Prince Harry was the guest of honour last night at a reception marking the 5th anniversary of the Invictus Games. Held at the historic Guildhall in the City of London, the Duke spoke of how, five years ago, no one was certain of the impact the competition would have on its athletes. “Limbs haven’t grown back”, he said in his remarks, “but one thing I can assure is that mental health has completely changed for every one of these individuals.”
Over 400 guests attended the event including former competitors and their families, patrons, and other supporters.
The Duke of Sussex founded the Invictus Games in 2014 after visiting the Wounded Warrior Games in the US in 2013 and being galvanised by witnessing the power of sport as a healing mechanism. The Games were therefore designed to provide a means for servicemen and women to compete in athletic competition, in spite of suffering traumatic injuries, often incurred on the battlefield.
According to the Invictus Games’s website, its mission is threefold: ‘to inspire recovery; to support rehabilitation; and to generate wider respect for those serving their countries’. The Games have been held annually since 2014 in London, Orlando, Toronto, and Sydney, respectively. The next Games are scheduled for 2020 in the Hague, the Netherlands.
In a video released on Prince Harry and Meghan’s official Instagram account, the Duke reflects on his favourites from past Games, including moments (in 2014 when the UK beat the US in wheelchair rugby), his feelings on the first day of the 2014 Games (‘Nerves, nerves, about everything …’), admitting his 2014 opening speech was ‘probably the worst speech I’ve ever given’, and most surprising moment (‘…with this lot, nothing surprises me’).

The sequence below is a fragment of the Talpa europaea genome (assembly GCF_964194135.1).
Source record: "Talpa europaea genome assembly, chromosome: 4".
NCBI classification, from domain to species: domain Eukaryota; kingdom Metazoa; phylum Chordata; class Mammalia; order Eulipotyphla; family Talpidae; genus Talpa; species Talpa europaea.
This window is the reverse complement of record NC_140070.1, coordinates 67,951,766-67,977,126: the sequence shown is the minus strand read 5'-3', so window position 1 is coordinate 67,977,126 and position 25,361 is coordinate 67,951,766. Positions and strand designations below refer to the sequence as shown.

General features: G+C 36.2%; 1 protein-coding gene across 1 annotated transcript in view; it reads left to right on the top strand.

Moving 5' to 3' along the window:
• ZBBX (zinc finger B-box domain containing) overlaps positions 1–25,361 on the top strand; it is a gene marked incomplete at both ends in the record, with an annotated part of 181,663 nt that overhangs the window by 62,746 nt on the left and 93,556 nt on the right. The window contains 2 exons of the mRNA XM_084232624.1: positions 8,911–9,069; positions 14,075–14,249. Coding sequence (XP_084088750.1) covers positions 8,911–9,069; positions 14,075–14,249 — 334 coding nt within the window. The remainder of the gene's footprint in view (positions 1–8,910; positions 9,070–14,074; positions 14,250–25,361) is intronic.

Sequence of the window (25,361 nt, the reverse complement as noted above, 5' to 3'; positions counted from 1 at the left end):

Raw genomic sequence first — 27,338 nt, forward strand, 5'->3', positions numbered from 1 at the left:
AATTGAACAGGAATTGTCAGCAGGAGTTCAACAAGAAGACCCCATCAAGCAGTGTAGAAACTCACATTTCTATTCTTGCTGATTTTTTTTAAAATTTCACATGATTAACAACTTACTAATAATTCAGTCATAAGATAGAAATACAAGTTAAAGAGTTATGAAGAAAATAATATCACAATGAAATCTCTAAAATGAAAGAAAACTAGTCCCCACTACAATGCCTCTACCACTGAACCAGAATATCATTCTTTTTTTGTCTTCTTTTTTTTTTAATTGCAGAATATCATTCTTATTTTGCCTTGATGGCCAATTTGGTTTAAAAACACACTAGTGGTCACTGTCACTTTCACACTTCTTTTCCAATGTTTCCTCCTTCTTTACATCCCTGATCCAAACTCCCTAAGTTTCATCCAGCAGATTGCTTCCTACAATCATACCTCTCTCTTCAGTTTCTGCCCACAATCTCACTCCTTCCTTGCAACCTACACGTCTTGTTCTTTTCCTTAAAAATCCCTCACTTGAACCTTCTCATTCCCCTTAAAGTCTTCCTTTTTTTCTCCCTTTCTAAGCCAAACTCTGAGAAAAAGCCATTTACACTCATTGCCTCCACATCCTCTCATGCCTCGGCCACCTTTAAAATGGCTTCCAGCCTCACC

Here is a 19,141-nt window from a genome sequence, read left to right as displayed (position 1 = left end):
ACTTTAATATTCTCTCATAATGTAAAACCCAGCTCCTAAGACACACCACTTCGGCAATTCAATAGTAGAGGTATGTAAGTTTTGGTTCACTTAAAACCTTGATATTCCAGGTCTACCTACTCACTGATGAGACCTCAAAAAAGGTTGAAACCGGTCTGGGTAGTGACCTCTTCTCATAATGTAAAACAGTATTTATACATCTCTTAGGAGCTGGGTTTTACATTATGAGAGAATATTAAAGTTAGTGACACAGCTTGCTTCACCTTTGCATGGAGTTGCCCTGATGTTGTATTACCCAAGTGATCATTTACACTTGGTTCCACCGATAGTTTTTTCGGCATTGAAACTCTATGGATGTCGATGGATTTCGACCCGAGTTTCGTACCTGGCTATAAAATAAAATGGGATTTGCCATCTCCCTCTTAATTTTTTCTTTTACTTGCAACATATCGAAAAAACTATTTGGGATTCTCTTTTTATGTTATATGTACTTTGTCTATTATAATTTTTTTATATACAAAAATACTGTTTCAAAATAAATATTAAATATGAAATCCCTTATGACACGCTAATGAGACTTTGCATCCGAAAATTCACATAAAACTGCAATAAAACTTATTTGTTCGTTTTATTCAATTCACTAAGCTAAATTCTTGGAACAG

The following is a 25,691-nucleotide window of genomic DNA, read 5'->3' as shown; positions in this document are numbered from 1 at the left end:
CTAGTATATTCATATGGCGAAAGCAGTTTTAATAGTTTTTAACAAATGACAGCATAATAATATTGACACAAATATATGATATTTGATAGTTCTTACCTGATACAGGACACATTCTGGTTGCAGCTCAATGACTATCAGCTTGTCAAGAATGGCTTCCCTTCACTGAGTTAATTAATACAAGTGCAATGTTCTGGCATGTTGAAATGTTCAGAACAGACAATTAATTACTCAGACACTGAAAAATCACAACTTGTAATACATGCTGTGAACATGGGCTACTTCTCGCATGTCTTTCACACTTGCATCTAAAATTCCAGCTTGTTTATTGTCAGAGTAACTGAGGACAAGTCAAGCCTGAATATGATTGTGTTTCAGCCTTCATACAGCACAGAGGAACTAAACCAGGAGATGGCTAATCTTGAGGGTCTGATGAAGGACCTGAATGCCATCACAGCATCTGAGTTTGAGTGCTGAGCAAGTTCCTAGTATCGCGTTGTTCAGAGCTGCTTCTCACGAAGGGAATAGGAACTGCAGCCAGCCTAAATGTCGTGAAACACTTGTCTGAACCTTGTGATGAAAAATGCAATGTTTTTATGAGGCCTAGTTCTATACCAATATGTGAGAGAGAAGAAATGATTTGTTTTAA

Five years on from the first #InvictusGames, which made it possible for thousands of wounded and injured servicemen and women to use the power of sport to rehabilitate themselves, The Duke of Sussex reflects on his stand-out moments. pic.twitter.com/of8nmeykZu
— The Royal Family (@RoyalFamily) September 11, 2019
When asked where he’d like to take the Games next, the Duke discussed his hopes to bring them to smaller nations, where there exists a disconnect between the general public, the media, and the service communities. Failing that, ‘the UK’, he responded.
Harry, 34, seemed proud and relaxed among the crowd. Speaking to the media, the Games’s chief executive Dominic Reid said Harry is ‘the beating heart of Invictus.
“He’s driven this, he is responsible for this. It’s him that always drags us back to what this is about: the competitors, their recovery and their families.”
‘Invictus’ is Latin and means ‘unconquered’. Influential British poet William Ernest Henley wrote a poem of the same name in 1875, and while the piece is packed with dark imagery and themes, the overall tone is of defiance and resilience. Its most famous lines include ‘My head is bloody, but unbowed’ and ‘I am the master of my fate: the captain of my soul’.
And, echoing the spirit of Henley’s work, the Prince said: “If you have the will anything is possible.”